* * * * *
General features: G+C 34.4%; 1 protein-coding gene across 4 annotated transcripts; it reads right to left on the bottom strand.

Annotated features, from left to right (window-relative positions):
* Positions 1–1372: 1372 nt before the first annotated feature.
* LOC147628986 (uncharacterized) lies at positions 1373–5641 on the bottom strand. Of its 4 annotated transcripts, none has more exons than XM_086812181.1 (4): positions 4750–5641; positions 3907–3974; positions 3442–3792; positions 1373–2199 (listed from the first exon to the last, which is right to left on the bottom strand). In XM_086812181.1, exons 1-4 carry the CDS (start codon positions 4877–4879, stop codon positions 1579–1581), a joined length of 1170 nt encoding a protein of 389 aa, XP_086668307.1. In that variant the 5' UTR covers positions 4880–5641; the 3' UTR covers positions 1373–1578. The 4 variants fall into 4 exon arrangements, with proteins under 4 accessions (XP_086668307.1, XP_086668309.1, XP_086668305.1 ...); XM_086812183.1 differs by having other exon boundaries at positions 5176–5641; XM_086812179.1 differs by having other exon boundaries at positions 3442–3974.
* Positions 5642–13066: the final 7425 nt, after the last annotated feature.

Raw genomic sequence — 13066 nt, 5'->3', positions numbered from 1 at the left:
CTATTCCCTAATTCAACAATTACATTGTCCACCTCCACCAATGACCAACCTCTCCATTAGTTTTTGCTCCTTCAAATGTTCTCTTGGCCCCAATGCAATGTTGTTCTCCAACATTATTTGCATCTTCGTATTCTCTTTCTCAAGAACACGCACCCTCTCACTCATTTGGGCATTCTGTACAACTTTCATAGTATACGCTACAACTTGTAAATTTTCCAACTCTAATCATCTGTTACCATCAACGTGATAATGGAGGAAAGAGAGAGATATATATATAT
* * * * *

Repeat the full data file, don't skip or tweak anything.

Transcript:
General features: G+C 34.4%; 1 protein-coding gene across 4 annotated transcripts; it reads right to left on the bottom strand.

Annotated features, from left to right (window-relative positions):
* Positions 1–1372: 1372 nt before the first annotated feature.
* LOC147628986 (uncharacterized) lies at positions 1373–5641 on the bottom strand. Of its 4 annotated transcripts, none has more exons than XM_086812181.1 (4): positions 4750–5641; positions 3907–3974; positions 3442–3792; positions 1373–2199 (listed from the first exon to the last, which is right to left on the bottom strand). In XM_086812181.1, exons 1-4 carry the CDS (start codon positions 4877–4879, stop codon positions 1579–1581), a joined length of 1170 nt encoding a protein of 389 aa, XP_086668307.1. In that variant the 5' UTR covers positions 4880–5641; the 3' UTR covers positions 1373–1578. The 4 variants fall into 4 exon arrangements, with proteins under 4 accessions (XP_086668307.1, XP_086668309.1, XP_086668305.1 ...); XM_086812183.1 differs by having other exon boundaries at positions 5176–5641; XM_086812179.1 differs by having other exon boundaries at positions 3442–3974.
* Positions 5642–13066: the final 7425 nt, after the last annotated feature.

Raw genomic sequence — 13066 nt, 5'->3', positions numbered from 1 at the left:
CTATTCCCTAATTCAACAATTACATTGTCCACCTCCACCAATGACCAACCTCTCCATTAGTTTTTGCTCCTTCAAATGTTCTCTTGGCCCCAATGCAATGTTGTTCTCCAACATTATTTGCATCTTCGTATTCTCTTTCTCAAGAACACGCACCCTCTCACTCATTTGGGCATTCTGTACAACTTTCATAGTATACGCTACAACTTGTAAATTTTCCAACTCTAATCATCTGTTACCATCAACGTGATAATGGAGGAAAGAGAGAGATATATATATAT